Teachable Moment

This case study presents an example of the excessive and inappropriate use of dietary supplements, which can present challenges akin to those recognized in polypharmacy. Reconciling pharmaceuticals as well as dietary supplements must take into account drug interactions, adverse effects, pill burden, cost, and possible withdrawal effects on discontinuation. The patient’s excessive volume of supplements demonstrated additional issues, such as lack of evidence supporting their use, crippling financial burden, the use of supplements to treat symptoms in place of evidence-based treatments, and medical waste in the form of unconsumed supplements and unused syringes.

It is important for clinicians to recognize that supplements are regulated by the Dietary Supplement Health and Education Act of 19944 and are brought to market without extensive testing for safety and efficacy. Another issue of concern is the inconsistency in product content and, in some cases, adulteration, or contamination with unlabeled ingredients.5 Approximately $32.5 billion were spent by American consumers on dietary supplements in 2012.6 Most of these costs likely represent out-of-pocket expenditures. But despite these issues and the prevalence of dietary supplement consumption, clinicians are often unaware of the use of these agents in their patients and lack appropriate training, making it difficult to incorporate their use into treatment plans.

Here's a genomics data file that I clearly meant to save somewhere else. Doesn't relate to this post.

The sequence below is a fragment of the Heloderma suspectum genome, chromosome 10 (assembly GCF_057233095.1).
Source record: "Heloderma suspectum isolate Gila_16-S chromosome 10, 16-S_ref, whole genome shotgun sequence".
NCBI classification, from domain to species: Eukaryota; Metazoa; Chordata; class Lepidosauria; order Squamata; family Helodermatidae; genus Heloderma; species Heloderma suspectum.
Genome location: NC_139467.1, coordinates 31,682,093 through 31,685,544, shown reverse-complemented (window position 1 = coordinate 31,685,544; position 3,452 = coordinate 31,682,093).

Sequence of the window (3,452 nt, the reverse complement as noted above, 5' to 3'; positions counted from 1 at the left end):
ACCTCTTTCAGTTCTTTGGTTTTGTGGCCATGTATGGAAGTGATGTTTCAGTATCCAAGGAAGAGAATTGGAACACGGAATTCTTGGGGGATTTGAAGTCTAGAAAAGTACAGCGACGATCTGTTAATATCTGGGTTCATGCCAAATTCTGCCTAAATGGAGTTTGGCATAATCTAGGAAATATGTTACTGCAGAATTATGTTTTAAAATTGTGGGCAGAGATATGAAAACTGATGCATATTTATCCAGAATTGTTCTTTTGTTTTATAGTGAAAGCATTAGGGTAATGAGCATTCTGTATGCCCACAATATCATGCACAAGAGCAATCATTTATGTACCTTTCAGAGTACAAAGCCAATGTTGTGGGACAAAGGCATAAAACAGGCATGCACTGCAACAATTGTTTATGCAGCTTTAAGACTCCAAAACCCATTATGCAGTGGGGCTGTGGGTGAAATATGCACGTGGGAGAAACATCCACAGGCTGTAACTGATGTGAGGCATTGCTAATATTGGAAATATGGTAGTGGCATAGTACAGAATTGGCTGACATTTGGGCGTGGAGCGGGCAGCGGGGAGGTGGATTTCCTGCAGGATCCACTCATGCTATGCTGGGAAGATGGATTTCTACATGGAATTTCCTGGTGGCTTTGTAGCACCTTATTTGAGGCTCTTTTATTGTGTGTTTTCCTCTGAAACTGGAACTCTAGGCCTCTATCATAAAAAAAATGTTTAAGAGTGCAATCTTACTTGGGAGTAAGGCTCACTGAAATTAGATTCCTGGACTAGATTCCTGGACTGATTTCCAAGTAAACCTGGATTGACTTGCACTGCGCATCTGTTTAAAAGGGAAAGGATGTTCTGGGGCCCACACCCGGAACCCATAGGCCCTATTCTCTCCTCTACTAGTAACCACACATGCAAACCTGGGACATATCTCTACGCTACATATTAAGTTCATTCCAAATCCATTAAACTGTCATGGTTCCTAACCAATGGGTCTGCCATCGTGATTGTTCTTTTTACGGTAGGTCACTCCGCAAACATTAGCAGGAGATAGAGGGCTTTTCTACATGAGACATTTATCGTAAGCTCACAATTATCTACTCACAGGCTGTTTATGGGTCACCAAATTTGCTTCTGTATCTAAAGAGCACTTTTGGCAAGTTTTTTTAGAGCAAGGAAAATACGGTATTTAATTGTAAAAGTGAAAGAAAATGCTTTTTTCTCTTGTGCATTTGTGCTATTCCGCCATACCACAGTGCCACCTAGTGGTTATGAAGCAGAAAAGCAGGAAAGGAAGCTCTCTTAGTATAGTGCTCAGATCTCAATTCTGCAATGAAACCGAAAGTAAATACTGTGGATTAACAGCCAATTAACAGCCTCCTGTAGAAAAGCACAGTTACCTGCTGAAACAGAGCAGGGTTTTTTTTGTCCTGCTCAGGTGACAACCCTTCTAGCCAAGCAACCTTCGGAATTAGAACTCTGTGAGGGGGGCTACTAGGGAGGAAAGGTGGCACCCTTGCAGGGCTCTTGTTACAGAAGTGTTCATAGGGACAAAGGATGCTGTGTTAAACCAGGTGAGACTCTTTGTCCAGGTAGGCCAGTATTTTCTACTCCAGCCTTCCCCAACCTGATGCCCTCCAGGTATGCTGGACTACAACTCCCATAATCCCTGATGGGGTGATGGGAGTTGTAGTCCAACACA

Little evidence exists regarding methods for reconciling dietary supplements. Ashar and Rowland-Seymour7 suggest a 6-step approach to engage in shared-decision making with patients. These steps include inquiring about supplement use, evaluating their evidence-based benefits, discussing the state of industry regulation and safety, comparing these factors to allopathic treatments, and assessing response and adverse effects. Interprofessional collaboration lends valuable, diverse expertise to complex medical and pharmacologic cases. Finally, a patient-centered approach to reconciliation of dietary supplements facilitates a dialogue that is neither dismissive nor negative but encourages general health, alleviation of symptoms, safety, and informed consumers. The prevalence and financial impact of supplement consumption is high. Therefore, the clinician’s acknowledgment of supplement use should not end with history taking but be integrated into individualized treatment plans.

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Article Information

Corresponding Author: Helen Kao, MD, Geriatrics Clinical Programs, University of California, San Francisco, 3333 California St, Ste 380, San Francisco, CA 94118 (helen.kao@ucsf.edu).

Published Online: May 26, 2014. doi:10.1001/jamainternmed.2014.1879.

Conflict of Interest Disclosures: None reported.

Additional Contributions: Timothy Cutler, PharmD, GCP, Candy Tsourounis, PharmD, and Cathi Dennehy, PharmD, University of California, San Francisco, consulted on the patient case, made recommendations on which herbal and prescription medications to taper or stop, performed a comprehensive literature review on polysupplement use and overuse, and participated in revisions of the manuscript. They were not compensated for their contributions.